To “hash-bomb” coins, one by one. The miner will flip all their hashing onto one coin right after the difficulty retargets, dramatically increasing the hashrate, and then will drop off of it right before the next retargeting. What will happen? The first retarget will happen faster than it should – because the sudden addition of that miner’s immense hashing power will cause blocks to be discovered too quickly – and then the next retargeting will take much longer than it should, because the sudden disappearance of that miner’s hash power (thanks to the increased difficulty resulting from the hash-bomb) will slow block discovery immensely. The result? Very fast blocks for one cycle, and very slow blocks for the next cycle. High additional supply for one cycle, low additional supply for the next cycle. It’s like crop rotating, but with cryptocurrencies instead of vegetables, and ASICs instead of plows.
This is disruptive to the coin’s health, and advantageous to the miner. The miner will continue cycling through the coins like this, because it is to their benefit. This is a serious threat to the coins targeted, because it means they will have a very low hashrate relative to their difficulty. Retargeting difficulty every block helps make this strategy pretty weak – and frees your coin from its threat. Good choice by the Monero devs.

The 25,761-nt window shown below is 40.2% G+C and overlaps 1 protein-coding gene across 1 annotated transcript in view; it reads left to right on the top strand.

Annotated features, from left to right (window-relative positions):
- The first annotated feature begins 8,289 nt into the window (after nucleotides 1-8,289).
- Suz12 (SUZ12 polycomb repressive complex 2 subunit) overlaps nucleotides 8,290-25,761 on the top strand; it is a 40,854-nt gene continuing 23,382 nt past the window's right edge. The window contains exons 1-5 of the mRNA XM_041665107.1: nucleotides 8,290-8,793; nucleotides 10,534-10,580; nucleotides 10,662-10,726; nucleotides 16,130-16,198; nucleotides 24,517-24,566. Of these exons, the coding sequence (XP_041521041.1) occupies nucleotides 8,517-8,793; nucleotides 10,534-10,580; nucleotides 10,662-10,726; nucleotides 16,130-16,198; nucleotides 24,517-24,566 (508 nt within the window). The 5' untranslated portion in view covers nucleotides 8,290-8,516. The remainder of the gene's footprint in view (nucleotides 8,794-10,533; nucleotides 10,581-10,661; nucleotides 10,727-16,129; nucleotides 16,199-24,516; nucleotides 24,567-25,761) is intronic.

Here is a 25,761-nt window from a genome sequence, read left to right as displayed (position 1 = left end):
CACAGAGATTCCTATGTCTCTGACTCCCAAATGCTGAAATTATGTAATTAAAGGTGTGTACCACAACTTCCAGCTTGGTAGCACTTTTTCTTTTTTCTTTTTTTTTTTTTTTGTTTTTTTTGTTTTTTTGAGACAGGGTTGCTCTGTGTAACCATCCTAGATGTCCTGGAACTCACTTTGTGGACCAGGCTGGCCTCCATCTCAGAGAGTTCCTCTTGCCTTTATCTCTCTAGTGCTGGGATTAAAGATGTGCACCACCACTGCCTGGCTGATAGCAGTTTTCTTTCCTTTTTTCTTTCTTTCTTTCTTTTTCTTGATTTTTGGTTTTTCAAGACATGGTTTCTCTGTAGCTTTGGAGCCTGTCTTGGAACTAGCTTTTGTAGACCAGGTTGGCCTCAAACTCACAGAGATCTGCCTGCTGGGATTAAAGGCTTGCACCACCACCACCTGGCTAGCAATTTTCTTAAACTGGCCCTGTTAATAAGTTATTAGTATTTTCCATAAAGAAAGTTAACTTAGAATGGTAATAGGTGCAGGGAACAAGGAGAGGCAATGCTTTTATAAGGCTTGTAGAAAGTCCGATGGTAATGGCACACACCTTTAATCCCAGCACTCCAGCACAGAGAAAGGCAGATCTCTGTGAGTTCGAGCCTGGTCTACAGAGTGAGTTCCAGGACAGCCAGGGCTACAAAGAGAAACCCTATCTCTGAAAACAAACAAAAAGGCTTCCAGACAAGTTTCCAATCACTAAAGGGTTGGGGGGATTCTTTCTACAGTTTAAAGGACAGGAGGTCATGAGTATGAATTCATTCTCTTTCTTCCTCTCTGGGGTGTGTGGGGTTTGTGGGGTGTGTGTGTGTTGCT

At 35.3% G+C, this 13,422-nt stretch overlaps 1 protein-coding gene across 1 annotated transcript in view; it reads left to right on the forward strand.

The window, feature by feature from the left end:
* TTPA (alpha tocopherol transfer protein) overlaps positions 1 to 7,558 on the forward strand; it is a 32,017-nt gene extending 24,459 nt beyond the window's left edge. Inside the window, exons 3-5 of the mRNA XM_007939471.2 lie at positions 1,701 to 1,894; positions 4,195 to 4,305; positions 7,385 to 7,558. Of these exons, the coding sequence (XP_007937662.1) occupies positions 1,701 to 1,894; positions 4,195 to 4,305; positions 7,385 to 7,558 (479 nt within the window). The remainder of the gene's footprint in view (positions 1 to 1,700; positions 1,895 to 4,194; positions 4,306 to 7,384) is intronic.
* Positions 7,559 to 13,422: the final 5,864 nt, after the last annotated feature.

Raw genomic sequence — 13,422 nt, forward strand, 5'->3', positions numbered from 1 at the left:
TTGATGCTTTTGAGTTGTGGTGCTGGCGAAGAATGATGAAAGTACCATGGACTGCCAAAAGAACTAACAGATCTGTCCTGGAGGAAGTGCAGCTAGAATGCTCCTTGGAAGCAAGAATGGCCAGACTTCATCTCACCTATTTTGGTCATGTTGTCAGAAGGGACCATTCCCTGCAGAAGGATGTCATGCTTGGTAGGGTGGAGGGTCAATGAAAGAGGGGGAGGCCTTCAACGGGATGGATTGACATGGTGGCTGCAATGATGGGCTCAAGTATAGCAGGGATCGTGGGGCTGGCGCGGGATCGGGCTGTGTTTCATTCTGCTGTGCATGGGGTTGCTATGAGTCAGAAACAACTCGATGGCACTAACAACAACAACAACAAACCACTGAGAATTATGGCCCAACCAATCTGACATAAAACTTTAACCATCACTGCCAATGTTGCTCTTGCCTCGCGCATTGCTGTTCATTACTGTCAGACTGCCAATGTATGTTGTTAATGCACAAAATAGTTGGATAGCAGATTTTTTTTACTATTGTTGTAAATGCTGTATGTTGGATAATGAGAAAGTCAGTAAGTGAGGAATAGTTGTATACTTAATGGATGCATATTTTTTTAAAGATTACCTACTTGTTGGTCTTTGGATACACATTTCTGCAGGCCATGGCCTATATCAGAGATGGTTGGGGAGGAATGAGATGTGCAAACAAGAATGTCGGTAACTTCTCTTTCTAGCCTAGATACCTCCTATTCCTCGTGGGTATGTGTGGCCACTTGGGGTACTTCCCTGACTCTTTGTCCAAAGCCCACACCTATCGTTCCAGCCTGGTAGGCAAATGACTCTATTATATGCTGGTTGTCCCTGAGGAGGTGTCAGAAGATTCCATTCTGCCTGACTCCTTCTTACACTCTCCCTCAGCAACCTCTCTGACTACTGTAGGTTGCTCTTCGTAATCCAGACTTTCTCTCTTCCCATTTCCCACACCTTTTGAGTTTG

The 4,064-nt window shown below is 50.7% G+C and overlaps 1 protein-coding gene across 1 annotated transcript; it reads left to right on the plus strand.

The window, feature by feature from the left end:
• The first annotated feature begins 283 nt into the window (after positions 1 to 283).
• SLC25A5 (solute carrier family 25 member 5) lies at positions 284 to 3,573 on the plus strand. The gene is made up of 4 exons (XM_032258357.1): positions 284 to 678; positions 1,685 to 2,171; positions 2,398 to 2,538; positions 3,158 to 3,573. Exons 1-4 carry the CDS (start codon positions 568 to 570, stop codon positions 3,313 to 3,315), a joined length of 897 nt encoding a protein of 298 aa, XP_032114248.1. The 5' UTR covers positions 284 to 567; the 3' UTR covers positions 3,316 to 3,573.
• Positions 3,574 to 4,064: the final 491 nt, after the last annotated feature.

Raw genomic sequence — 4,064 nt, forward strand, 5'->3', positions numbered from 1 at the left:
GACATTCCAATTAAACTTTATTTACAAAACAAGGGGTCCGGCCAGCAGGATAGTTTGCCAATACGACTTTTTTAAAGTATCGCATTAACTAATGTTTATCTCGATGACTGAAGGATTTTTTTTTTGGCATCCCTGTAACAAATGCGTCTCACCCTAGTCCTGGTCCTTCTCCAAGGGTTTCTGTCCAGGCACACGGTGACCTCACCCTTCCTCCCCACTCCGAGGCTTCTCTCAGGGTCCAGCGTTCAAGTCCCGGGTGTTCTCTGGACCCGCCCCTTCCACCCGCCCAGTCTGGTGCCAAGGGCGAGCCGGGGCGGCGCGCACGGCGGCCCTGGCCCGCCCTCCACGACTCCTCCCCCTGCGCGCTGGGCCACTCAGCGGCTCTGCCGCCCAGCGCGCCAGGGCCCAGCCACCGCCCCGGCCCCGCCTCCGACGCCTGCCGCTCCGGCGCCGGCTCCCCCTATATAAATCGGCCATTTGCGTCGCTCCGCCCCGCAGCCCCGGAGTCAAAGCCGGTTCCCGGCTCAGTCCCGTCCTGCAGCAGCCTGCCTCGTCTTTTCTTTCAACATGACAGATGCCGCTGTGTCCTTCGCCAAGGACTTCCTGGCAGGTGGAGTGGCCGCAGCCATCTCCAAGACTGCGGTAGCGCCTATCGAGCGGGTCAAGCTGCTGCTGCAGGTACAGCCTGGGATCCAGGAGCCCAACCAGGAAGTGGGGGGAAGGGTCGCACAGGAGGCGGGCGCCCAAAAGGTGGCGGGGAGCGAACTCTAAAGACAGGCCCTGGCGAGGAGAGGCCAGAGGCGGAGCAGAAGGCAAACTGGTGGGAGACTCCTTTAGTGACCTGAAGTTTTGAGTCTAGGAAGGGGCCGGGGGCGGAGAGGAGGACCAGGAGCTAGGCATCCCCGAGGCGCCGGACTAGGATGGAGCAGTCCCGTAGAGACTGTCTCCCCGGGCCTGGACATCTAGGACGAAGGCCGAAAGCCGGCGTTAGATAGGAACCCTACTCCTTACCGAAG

The second nice feature – one present in other coins as well, but still nice to see – is the slow descent of the supply rate. Bitcoin and many of the early altcoins are very “clunky” in this regard – the supply rate ratchets down by 50% every once in a while. A smooth descent is greatly preferable, as is the case with Monero. Consistency and slowness may not be as exciting as “the halvening,” but it leads to a healthier and more sustainable coin economy in the long term.
But enough about these basics – what about the anonymity?
Monero has got it pretty good. CryptoNote is a well-reviewed technology. I’m not a mathematician in any sense, although I enjoy dabbling in a bit of everything academic. In my reading of the various papers associated with Monero’s anonymity, I found little to dispute, aside from the gratuitous grammar errors – a plague that appears to be extremely pervasive among mathematicians and cryptographers alike.